For my employer, I’ve been working on setting up a continuous integration and release pipeline using Team Foundation Server (TFS) on-premise. Earlier this year, I had started experimenting with the standalone Release Management 2015 tool. Although I made some progress, the XAML based workflows and client tooling left a lot to be desired and I ended up reverting to using msbuild deployment options directly from the build itself. Not ideal, but better than nothing.
I was ecstatic to learn that a web-based version of Release Management had been integrated into Visual Studio Team Services (VSTS), formerly Visual Studio Online, as part of a preview release. But much to my dismay, the new Release Management (in preview), wasn’t scheduled to be available for on-premise TFS until later in 2016. VSTS typically get’s new updates every three weeks, with those updates rolled to TFS on-premise on a quarterly cycle. It was clear that the Release Management 2015 client and server tool were going away so it didn’t pay time to continue exploring the solution.
An Early Birthday Present!
After resigning myself to the fact that I’d have to wait to get my hands on the new Release Management tools, the release candidate for TFS 2015 Update 2 was announced. Much to my surprise and excitement TFS 2015 Update 2 RC1 included the new web-based version of Release Management.
Although I typically avoid release candidates, this couldn’t wait…
Dude, Where’s My IIS Deployment?
With the new bits installed on the server, I finally had access to the new web-based Release Management UI and could start following along with some of the online tutorials I was seeing for VSTS. In one of those tutorials, I saw reference to an “IIS Web Application Deployment” task. Just the task I needed to deploy my application to IIS! Unfortunately, this task wasn’t available on my on-premise installation?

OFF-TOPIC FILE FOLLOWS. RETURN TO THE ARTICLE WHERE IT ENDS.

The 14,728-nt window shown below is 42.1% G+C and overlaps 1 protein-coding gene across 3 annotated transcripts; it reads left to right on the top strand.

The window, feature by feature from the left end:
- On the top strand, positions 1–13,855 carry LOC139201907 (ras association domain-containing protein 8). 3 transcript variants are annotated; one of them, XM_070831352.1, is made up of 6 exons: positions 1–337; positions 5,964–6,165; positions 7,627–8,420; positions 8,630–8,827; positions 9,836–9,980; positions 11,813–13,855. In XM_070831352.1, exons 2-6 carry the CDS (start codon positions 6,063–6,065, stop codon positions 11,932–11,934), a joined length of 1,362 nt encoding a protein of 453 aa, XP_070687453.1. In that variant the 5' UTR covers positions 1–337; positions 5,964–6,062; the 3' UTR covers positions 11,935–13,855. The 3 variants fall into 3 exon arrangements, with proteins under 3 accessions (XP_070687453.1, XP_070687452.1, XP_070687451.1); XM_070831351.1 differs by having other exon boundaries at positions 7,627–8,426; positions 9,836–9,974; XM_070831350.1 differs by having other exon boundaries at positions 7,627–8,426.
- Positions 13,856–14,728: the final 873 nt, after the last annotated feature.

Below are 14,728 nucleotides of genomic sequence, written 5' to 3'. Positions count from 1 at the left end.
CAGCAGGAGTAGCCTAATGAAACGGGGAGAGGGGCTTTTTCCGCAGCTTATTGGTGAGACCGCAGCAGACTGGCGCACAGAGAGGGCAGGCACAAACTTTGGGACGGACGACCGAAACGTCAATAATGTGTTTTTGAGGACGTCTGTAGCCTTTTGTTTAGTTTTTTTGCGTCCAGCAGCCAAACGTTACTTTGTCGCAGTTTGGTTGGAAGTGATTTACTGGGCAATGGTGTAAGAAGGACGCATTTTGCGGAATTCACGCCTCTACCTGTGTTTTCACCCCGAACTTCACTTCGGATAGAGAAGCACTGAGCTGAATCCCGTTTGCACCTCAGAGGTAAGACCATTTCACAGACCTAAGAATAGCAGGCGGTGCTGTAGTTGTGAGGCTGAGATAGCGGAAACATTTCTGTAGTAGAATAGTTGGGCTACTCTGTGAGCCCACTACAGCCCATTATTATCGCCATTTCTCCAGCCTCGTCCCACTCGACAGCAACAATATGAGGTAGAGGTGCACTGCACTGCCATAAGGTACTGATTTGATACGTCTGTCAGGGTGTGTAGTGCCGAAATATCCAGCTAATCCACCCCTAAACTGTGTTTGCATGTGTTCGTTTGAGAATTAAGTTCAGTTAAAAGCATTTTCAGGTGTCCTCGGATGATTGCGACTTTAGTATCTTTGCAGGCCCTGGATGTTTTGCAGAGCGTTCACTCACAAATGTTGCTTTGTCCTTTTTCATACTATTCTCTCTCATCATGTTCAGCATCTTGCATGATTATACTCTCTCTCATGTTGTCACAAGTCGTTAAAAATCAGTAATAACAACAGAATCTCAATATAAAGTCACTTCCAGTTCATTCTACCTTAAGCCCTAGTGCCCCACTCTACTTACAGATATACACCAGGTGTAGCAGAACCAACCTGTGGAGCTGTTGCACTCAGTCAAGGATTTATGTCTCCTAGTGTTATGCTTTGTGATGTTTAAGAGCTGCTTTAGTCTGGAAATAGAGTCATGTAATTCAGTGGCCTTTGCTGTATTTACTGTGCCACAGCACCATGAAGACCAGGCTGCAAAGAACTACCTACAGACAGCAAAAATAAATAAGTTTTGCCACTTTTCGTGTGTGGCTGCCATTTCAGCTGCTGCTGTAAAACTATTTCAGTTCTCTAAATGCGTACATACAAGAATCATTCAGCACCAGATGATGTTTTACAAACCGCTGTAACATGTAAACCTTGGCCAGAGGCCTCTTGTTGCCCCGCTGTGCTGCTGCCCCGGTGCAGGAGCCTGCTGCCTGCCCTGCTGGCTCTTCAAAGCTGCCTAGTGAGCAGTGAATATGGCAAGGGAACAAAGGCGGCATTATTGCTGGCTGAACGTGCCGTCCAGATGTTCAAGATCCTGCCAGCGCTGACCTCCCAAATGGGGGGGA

After a little bit of searching, I found the open source vso-agent-task Github repo for all of the tasks included in VSTS:
Included in that repo is the IISWebAppDeployment task which is missing for my installation. I assumed that the IISWebAppDeployment task wasn’t available simply because it hadn’t been included in the TFS 2015 Update 2 RC1 release. Should be simple enough to fix…
Use The Source
With the source in hand, the next step was figuring out how to get it deployed. I found an article that discussed how to deploy custom tasks… not a task for the faint of heart. As I prepared myself for the task, I learned that since that post was originally made, Microsoft had released the TFS Cross Platform Command Line Interface which not only simplifies the process but is the supported and recommended method for installing extensions.